A stolen Supreme Court seat drives a day of Women’s March protests

A stolen Supreme Court seat drives a day of Women's March protests

“His presidency began with women marching and now it’s going to end with woman voting. Period.”

That was Women’s March executive director Rachel O’Leary Carmona speaking on Saturday in Washington, D.C. to kick off a day of protest. It was almost four years ago now, just a day after Donald Trump’s Jan. 20, 2017 inauguration, that thousands of protesters converged on D.C. to protest the seating of a president who speaks for less than half the country.

That was the first official Women’s March of the Trump era.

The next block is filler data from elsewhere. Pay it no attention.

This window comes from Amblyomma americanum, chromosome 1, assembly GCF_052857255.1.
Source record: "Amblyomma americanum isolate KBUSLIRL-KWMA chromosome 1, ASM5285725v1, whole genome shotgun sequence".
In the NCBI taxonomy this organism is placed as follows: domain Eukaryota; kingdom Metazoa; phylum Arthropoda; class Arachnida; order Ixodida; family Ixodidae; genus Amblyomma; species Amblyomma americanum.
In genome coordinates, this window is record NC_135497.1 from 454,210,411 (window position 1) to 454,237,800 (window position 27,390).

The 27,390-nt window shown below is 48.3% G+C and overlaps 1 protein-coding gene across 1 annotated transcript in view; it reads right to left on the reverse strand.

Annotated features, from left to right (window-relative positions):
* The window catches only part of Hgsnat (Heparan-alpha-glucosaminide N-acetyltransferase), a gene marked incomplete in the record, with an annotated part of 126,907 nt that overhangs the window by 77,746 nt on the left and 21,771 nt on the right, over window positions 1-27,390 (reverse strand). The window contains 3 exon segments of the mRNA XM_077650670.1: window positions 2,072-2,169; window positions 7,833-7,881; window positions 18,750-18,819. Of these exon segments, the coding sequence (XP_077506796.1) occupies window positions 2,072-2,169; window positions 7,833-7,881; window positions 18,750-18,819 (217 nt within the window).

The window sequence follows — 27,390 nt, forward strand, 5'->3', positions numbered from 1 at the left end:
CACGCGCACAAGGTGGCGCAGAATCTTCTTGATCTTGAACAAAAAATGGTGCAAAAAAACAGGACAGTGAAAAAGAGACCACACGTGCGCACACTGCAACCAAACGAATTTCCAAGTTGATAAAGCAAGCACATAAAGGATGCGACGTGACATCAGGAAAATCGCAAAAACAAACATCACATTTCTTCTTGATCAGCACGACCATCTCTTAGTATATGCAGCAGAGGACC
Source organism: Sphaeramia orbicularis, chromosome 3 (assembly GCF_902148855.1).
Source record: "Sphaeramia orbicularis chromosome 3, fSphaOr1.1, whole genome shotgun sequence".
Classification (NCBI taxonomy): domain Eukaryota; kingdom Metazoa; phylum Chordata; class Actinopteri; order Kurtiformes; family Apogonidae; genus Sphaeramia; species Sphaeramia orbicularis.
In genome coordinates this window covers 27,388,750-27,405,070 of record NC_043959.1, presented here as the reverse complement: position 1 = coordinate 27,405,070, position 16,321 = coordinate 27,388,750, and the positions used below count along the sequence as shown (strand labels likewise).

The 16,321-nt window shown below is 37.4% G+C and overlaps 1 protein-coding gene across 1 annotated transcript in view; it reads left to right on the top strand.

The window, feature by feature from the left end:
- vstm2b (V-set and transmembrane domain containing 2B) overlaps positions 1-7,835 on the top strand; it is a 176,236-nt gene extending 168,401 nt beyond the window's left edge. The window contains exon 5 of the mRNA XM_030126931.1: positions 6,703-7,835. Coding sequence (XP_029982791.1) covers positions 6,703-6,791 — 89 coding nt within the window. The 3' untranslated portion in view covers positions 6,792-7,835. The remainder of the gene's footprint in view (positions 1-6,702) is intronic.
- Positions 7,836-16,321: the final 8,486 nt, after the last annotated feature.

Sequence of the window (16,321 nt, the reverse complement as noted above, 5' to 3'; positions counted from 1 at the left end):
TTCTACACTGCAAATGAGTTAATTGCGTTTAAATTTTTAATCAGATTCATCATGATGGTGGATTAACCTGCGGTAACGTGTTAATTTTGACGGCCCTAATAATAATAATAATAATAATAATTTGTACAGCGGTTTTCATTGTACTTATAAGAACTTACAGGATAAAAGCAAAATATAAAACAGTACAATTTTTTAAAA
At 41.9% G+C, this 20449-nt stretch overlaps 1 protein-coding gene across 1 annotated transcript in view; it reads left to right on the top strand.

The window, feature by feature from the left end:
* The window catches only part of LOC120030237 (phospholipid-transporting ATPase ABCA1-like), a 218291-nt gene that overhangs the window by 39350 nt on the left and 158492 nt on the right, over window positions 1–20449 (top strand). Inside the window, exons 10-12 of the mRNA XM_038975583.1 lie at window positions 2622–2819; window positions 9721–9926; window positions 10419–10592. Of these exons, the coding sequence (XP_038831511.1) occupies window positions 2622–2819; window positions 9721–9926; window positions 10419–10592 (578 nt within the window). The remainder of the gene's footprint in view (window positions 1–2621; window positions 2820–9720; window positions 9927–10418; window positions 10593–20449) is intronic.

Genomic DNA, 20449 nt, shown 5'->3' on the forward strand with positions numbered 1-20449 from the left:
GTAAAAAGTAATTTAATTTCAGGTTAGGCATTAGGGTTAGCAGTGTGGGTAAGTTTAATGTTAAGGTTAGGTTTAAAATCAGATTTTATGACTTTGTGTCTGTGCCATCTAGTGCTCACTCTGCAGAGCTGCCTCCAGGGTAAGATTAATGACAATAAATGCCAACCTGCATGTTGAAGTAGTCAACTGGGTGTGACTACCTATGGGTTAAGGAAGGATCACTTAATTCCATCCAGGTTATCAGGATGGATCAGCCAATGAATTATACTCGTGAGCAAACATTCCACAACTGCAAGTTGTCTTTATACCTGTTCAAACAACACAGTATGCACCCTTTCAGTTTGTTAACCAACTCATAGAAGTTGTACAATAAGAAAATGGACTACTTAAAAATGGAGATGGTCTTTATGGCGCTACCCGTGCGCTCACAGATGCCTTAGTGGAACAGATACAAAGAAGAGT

Now, on Oct. 17, 2020 and with just a couple weeks to go before voters (or perhaps the courts) decide whether or not Trump gets a second term, it’s the perfect moment for another such rally. There were plenty to go around on Saturday, with protesters gathering in major cities and small towns from coast to coast to publicly voice their dissatisfaction with four years of regression under Trump. Read more…

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